8. And it is absolutely mandatory that I retell the story about Max and me; we're in Ms. Joyce Dunkinís Psychology class, and she's explaining Mental Telepathy to us -- the whole bit about glaring eyeball-to-eyeball with any one person trying to send a silent message to the other just by repeating that same message over the over until, hopefully, the intended receiver gets the message. Max and I are seated side by side, he and I agree he'll try to send me his silent message, and we proceed to glare. Joyce sees all this, puts up with it for maybe a minute +/-, and promptly writes up 5 demerit notices for both Max and I for "glaring at each other". I never did get Max's message until after class, and then he tells me he was trying to tell me that I "am an SOB". I still chuckle about all that, but think Max would rather forget about it.
9. Then there's the Curt Rathburn senior class in US Government, and the subject is Amendments to the Constitution. Way back in '51, there were only 21 amendments at that time. Curt asks the question: "Which amendment is the Congress working on right now?" or words to that effect. The only student to raise a hand -- was me. Suddenly a ruckus develops in the hall, and best I remember there also was an announcement over the loud speaker on the wall -- in any event, when that subsided, Curt remembered my raised hand, asked the question again, and I answered "well, I was going to say the 22nd" to which the other 'mates -- and Curt -- all broke out in laughter. Curt never told us the correct answer, and I still don't know -- do you? [Incidentally, do you know that Curt and his wife bought one of the two lots on S. Oakwood (which were empty in '51) after his retirement from AHS and built a very nice house on same -- he had bad case of cancer in 1992, probably gone by now].
10. If you choose to do so, you have my permission to Google 'Don B. Huff Good Morning Vietnam'; about half way down first page, is reference to and repeat of an article I wrote for, and was published by, a monthly named Military Officer Association, written few years back, about my military association in 1968 with Pat Sajak of Wheel of Fortune. One small item I omitted, intentionally, from that article is the way his family name is actually spelled; it IS pronounced as we hear it on TV, but it IS spelled with a silent D -- it's actually spelled Sajdak (which, of course, is Irish).
He was kind enough to send a personal note of appreciation for that article, and I know that he knew and remembered those days in 1968 because, when I was a contestant at the Wheel back in '03, and when we were being filmed but same did/does not show on live TV or the tape I have of same, after he congratulated the lady to my left (I was the center contestant with ladies on each side), he ran his left forefinger nail across my upper back, and with no verbalization, as if to say silently -- "hi Colonel, and thanks for the chance you gave me to help get my career started." And no, we did not get a chance to speak privately with each other on that filming day -- a story for some other day.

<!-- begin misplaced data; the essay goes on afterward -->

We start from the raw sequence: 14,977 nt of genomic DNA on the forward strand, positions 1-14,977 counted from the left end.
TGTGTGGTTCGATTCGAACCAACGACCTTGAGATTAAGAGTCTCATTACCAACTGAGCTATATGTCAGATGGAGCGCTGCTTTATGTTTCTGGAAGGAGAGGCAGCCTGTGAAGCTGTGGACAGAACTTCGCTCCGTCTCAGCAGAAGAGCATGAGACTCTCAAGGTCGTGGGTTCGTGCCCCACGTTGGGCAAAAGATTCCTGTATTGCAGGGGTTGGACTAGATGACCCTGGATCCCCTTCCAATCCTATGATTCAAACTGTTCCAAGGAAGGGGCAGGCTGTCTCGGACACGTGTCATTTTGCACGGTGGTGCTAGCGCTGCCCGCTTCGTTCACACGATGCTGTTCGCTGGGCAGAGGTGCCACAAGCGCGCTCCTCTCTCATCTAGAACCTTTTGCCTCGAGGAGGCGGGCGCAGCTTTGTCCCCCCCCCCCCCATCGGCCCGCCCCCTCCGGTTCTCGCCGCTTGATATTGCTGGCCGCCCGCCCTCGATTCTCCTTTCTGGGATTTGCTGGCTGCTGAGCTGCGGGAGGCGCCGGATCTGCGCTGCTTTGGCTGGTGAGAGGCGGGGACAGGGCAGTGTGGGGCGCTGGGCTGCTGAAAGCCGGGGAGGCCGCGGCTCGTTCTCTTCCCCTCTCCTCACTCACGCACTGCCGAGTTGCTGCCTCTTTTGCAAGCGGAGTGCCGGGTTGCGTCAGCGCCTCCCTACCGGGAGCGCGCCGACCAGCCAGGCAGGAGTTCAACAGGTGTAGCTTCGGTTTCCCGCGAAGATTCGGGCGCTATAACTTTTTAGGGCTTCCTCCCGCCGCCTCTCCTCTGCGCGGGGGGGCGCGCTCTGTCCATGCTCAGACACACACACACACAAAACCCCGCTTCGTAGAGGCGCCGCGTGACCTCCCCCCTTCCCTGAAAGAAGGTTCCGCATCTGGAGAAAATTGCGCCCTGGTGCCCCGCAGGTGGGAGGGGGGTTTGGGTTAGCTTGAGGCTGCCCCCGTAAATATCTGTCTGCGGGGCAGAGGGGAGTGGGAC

You may wonder how Pat and the broadcaster of Good Morning Vietnam for the movie by same name, an airman named Cronauer, fit together timewise. Cronauer broadcasted in 1965-66, and Pat did same in 1968-69.
Oh, you probably would like to know -- did I win any $$$ -- yep, $11,400 of which your former governor [of California] promptly took 7%, no questions asked and certainly without my permission. Fortunately, and due to Calif. tax law, I was able to file a claim the next year and get it back.
A possible addition to the Pat Sajak part, if you think useful, either for our 'mates themselves, and/or for their relatives (children, grandchildren, nieces/nephews, etc) --- I'll be pleased to itemize step-by-step process by which folks can get selected to be contestants on the Wheel of Fortune. (Don's email address is firstname.lastname@example.org.) I presume my experience of how that process worked for me and others from Denver area is much the same, if not identical, for others in other parts of USA -- when contestants are chosen for filming in LA (or its actually in Commerce City in the old MGM filming complex). When the whole show goes to another city, such as in Portland, OR, this week or next, the process for selecting contestants is the same but the filming is done in that city. In either event, filming proceeds actual display on TV's by approx. 2 months.
Since Jeopardy is also filmed at that complex (in an adjacent studio as for WOF), and was created by Merv Griffin like WOF was, and that Merv sold the rights to both (to Sony I believe), my guess is that the selection of contestants for Jeopardy is much the same as WOF, but uses categories of answers for aspiring contestants to formulate questions, rather than the 20 words with missing letters that the WOF selection committee uses.
I guess this may be #11, or 12, or??? --- at any rate, and as Marilynn may remember my mentioning at our 35th class reunion -- an event took place in Korea involving 3 of our 'mates, namely Dave Handy, Keith Shiley, and yours truly. In 1957, all three of us were in Korea at the same time, courtesy of US Army. Dave was one of the broadcasters for USAFKN (US Armed Forces Korea Network), Keith was an engineer for USAFKN and twirled those radio broadcasting dials for the broadcasters including for Dave, and I was an auditor of non-appropriated funds (yes, there were and are such things for $$$ totally outside of anything bureaucrats in Wash DC do). Dave and/or Keith might remember more Korean language words than I do, but the one that remains in my memory is the equivalent of our 'Hello' or 'How Do You Do' -- which in Korean is: An-Yong-Hoshem-Neeka -- with a soft "a" for the first syllable, a soft "o" in the second syllable, a soft "a" sound for the "o" in the 3rd syllable, and long "e's" at the end.